In the past weeks, I have had several school leaders and instructional coaches share with me that the phrase, “Not One More Thing” is a common response they are hearing from teachers as they explore areas for progressing or growing from current teaching and learning practices. Whether discussing coaching sessions, peer observations, teaching strategies, or technology options for teaching and learning there exists a hesitancy to commit to exploring the possibility of change. There is a sense of “holding on,” and hoping to get through the current realities.
I think that Adam Grant’s descriptions of languishing are an appropriate description of what many educators (as well as others) are experiencing. We aren’t depressed but we also aren’t flourishing.
Depressed…………………. Languishing………………….. Flourishing
“You’re not depressed; you still have hope. You’re not burned out; you still have energy. But, you feel a little bit aimless and a little bit joyless. It’s that sense of emptiness and stagnation—like you’re in a void or you’re looking at the world through a foggy windshield.” (Adam Grant)
I was recently engaged in a breakout session as part of an international teachers’ conference. As we discussed current teacher wellbeing, fatigue was mentioned. It was described as a different kind of fatigue than experienced educators knew from the past. Fatigue was a common end-of-the-week feeling that sent teachers into a weekend where some downtime, or family time, or exercise, or nature time replenished them for a return to the classroom Monday morning. Fortunately, some holidays and in some locations a snow day provided extra opportunities to recharge. Teachers are currently reporting that the downtime now has little impact on the sense of fatigue as they return to school on Monday, whether in the classroom or on Zoom.
In a podcast, Coaching for Efficacy, Agency, and Hope, instructional coaching trainer Angel Buckingham shared:
‘The quarantine virtual teaching, which we had never done before, caused our confidence to dip. Because our confidence took a dip, our agency was also affected. We questioned if we had any ownership or control? When we lost some agency, I think is when we fell into a little bit of languishing. I think through reflection, on what worked and what our strengths are, is how we can get into flow. I feel like it’s all connected in a way. And I think that through coaching, we can increase self-efficacy. One of the sources of efficacy is mastery moments.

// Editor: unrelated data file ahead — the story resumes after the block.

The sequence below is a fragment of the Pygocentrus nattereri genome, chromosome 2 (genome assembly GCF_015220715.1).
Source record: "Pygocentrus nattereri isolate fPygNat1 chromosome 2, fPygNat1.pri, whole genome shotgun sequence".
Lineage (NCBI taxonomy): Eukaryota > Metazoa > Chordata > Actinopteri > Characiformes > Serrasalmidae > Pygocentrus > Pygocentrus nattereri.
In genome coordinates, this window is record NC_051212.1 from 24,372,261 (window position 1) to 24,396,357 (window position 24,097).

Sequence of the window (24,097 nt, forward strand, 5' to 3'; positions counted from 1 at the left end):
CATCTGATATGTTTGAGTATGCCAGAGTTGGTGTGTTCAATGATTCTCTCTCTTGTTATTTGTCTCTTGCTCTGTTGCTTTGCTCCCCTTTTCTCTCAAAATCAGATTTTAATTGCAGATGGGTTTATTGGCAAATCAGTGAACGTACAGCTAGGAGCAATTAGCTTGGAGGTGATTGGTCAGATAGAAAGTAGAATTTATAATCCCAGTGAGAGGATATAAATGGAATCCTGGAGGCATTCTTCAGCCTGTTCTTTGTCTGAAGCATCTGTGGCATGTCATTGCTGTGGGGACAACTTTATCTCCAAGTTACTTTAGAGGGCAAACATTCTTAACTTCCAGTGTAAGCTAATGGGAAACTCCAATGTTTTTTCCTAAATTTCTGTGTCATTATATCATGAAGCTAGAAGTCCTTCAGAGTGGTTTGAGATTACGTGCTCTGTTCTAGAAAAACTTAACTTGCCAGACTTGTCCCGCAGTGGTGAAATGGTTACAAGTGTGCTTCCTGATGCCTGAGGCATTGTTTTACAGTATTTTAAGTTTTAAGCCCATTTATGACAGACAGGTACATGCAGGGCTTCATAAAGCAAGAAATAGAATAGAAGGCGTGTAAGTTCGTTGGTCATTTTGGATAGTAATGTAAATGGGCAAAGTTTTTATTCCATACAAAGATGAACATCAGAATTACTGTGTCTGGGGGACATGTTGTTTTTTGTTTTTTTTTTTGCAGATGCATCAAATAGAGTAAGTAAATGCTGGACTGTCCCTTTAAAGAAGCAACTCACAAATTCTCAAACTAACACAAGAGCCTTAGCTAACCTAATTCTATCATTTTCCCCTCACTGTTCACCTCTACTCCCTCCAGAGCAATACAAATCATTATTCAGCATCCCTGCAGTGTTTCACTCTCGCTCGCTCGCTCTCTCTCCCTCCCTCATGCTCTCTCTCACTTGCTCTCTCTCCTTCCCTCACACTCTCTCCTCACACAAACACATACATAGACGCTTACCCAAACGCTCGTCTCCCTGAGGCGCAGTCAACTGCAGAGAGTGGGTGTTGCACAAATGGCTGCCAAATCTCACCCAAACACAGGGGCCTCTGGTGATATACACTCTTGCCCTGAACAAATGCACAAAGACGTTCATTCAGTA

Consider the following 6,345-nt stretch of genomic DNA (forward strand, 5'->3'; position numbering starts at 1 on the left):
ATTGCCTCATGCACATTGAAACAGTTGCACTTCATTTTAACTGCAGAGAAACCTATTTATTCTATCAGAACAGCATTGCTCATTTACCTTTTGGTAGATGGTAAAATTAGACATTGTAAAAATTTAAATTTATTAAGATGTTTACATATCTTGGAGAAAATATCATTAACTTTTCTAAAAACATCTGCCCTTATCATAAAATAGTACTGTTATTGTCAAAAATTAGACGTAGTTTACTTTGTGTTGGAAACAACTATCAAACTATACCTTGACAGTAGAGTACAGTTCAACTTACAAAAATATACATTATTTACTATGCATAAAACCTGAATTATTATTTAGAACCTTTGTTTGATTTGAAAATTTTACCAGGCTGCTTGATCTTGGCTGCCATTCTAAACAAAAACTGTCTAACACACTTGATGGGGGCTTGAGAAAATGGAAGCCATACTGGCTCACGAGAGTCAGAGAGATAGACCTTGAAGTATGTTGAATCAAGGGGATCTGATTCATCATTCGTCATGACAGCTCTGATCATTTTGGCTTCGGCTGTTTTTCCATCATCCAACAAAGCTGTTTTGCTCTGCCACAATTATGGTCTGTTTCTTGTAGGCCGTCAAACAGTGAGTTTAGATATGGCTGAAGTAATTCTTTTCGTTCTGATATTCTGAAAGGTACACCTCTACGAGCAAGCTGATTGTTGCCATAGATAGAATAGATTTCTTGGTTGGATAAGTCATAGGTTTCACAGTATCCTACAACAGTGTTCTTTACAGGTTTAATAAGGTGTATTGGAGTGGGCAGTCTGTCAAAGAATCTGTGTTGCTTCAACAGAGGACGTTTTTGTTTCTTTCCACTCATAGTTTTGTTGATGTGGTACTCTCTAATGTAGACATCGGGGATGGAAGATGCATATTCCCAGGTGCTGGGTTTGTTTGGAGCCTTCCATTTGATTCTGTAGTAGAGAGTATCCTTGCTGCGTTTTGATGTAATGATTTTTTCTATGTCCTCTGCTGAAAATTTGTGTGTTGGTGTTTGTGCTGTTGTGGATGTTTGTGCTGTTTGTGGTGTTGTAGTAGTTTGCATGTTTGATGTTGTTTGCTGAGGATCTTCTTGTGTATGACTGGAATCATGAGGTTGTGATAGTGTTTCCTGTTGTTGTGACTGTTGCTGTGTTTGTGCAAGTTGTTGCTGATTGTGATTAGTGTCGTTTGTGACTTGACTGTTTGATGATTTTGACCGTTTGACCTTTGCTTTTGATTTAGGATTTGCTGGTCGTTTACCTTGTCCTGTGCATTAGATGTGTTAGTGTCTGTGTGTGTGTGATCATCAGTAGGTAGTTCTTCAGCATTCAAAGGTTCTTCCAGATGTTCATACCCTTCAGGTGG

Mihaly Csikszentmihalyi defines flow as, “a state in which people are so involved in an activity that nothing else seems to matter; the experience is so enjoyable that people will continue to do it even at great cost, for the sheer sake of doing it.”
Buckingham’s comments align with Grant’s views on elements that are necessary for “flow” (active participation in the real world) In Grant’s Ted Talk video, he identifies three elements that encourage flow:
- Mastery- at work the strongest factor in motivation and joy is a sense of progress… flow involves momentum…small wins count
- Mindfulness- focusing full attention on a single task… we need uninterrupted blocks of time
- Mattering- knowing that you make a difference in other people’s lives… Mattering turns flow into a peak experience.
I am convinced that when teachers are empowered to ignite student passions and students enter learning in “flow,” passion and flow emerge for the teacher. At this point, the hard work of teaching is energizing. Listen to this fourth-grade teacher and her students describe how a project to design a playground that was inclusive for all students led from a math problem, to engagement in fundraising and building the playground.
I encourage folks with secondary students to read Erica Beaton’s article, How to Heal a Divided World: Argumentative Writing That Actually Listens to the Other Side. Beaton shares specific strategies she uses to scaffold students to really listen to the other side. (I found her suggestion of Middle Ground videos on YouTube especially useful)
We have an opportunity when we teach argumentative writing to turn the opposition back into an actual person. We can teach students to sit right next to their adversary on middle ground. We can model how to figuratively (or literally) hold their opponent’s hand and both talk about what we’re afraid of or what we value. We can shift from “winning” an argument to “solving a problem.” (Beaton)
Consider how teachers and students find “mattering” in such learning tasks. Let’s switch the discussion from “Not one more thing” to “What is a thing that really matters?” That is the most likely path to flourishing.